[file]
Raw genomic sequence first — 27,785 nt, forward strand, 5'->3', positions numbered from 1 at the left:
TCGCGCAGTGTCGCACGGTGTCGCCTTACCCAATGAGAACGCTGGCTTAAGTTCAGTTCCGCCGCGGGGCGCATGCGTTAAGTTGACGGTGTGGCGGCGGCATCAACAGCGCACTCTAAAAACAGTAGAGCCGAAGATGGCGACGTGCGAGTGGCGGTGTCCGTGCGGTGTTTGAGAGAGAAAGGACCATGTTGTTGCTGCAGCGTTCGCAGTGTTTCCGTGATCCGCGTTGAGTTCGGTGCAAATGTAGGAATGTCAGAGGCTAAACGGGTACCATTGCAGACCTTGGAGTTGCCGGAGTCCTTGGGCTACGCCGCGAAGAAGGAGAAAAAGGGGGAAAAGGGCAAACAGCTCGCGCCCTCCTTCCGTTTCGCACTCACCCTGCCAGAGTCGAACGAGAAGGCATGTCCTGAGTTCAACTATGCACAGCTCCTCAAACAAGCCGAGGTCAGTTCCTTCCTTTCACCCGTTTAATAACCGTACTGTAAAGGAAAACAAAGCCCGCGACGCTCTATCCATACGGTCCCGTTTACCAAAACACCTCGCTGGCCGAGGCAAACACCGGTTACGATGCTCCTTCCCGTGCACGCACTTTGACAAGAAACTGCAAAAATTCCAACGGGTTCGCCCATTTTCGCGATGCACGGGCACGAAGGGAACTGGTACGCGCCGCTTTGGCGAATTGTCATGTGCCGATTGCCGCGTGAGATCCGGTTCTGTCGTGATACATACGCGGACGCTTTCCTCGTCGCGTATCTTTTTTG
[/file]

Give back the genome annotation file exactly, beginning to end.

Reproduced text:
Raw genomic sequence first — 27,785 nt, forward strand, 5'->3', positions numbered from 1 at the left:
TCGCGCAGTGTCGCACGGTGTCGCCTTACCCAATGAGAACGCTGGCTTAAGTTCAGTTCCGCCGCGGGGCGCATGCGTTAAGTTGACGGTGTGGCGGCGGCATCAACAGCGCACTCTAAAAACAGTAGAGCCGAAGATGGCGACGTGCGAGTGGCGGTGTCCGTGCGGTGTTTGAGAGAGAAAGGACCATGTTGTTGCTGCAGCGTTCGCAGTGTTTCCGTGATCCGCGTTGAGTTCGGTGCAAATGTAGGAATGTCAGAGGCTAAACGGGTACCATTGCAGACCTTGGAGTTGCCGGAGTCCTTGGGCTACGCCGCGAAGAAGGAGAAAAAGGGGGAAAAGGGCAAACAGCTCGCGCCCTCCTTCCGTTTCGCACTCACCCTGCCAGAGTCGAACGAGAAGGCATGTCCTGAGTTCAACTATGCACAGCTCCTCAAACAAGCCGAGGTCAGTTCCTTCCTTTCACCCGTTTAATAACCGTACTGTAAAGGAAAACAAAGCCCGCGACGCTCTATCCATACGGTCCCGTTTACCAAAACACCTCGCTGGCCGAGGCAAACACCGGTTACGATGCTCCTTCCCGTGCACGCACTTTGACAAGAAACTGCAAAAATTCCAACGGGTTCGCCCATTTTCGCGATGCACGGGCACGAAGGGAACTGGTACGCGCCGCTTTGGCGAATTGTCATGTGCCGATTGCCGCGTGAGATCCGGTTCTGTCGTGATACATACGCGGACGCTTTCCTCGTCGCGTATCTTTTTTG